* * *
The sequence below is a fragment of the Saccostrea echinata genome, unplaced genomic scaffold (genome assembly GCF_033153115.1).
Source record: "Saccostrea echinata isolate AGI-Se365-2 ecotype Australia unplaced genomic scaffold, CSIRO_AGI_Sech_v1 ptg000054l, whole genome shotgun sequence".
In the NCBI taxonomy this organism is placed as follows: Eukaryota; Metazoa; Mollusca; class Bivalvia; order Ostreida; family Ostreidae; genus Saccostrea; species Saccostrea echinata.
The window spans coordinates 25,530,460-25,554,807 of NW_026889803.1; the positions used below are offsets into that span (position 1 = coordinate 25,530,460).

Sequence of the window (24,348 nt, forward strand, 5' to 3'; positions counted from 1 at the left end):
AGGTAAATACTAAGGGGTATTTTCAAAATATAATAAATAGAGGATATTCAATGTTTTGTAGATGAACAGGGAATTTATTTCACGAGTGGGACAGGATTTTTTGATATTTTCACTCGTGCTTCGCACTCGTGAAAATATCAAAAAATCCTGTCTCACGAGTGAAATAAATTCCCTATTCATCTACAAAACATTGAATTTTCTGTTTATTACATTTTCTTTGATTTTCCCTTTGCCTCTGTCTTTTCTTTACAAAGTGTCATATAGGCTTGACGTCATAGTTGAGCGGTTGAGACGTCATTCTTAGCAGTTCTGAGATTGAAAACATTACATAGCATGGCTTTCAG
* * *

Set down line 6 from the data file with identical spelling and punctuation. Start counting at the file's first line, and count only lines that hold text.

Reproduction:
AGGTAAATACTAAGGGGTATTTTCAAAATATAATAAATAGAGGATATTCAATGTTTTGTAGATGAACAGGGAATTTATTTCACGAGTGGGACAGGATTTTTTGATATTTTCACTCGTGCTTCGCACTCGTGAAAATATCAAAAAATCCTGTCTCACGAGTGAAATAAATTCCCTATTCATCTACAAAACATTGAATTTTCTGTTTATTACATTTTCTTTGATTTTCCCTTTGCCTCTGTCTTTTCTTTACAAAGTGTCATATAGGCTTGACGTCATAGTTGAGCGGTTGAGACGTCATTCTTAGCAGTTCTGAGATTGAAAACATTACATAGCATGGCTTTCAG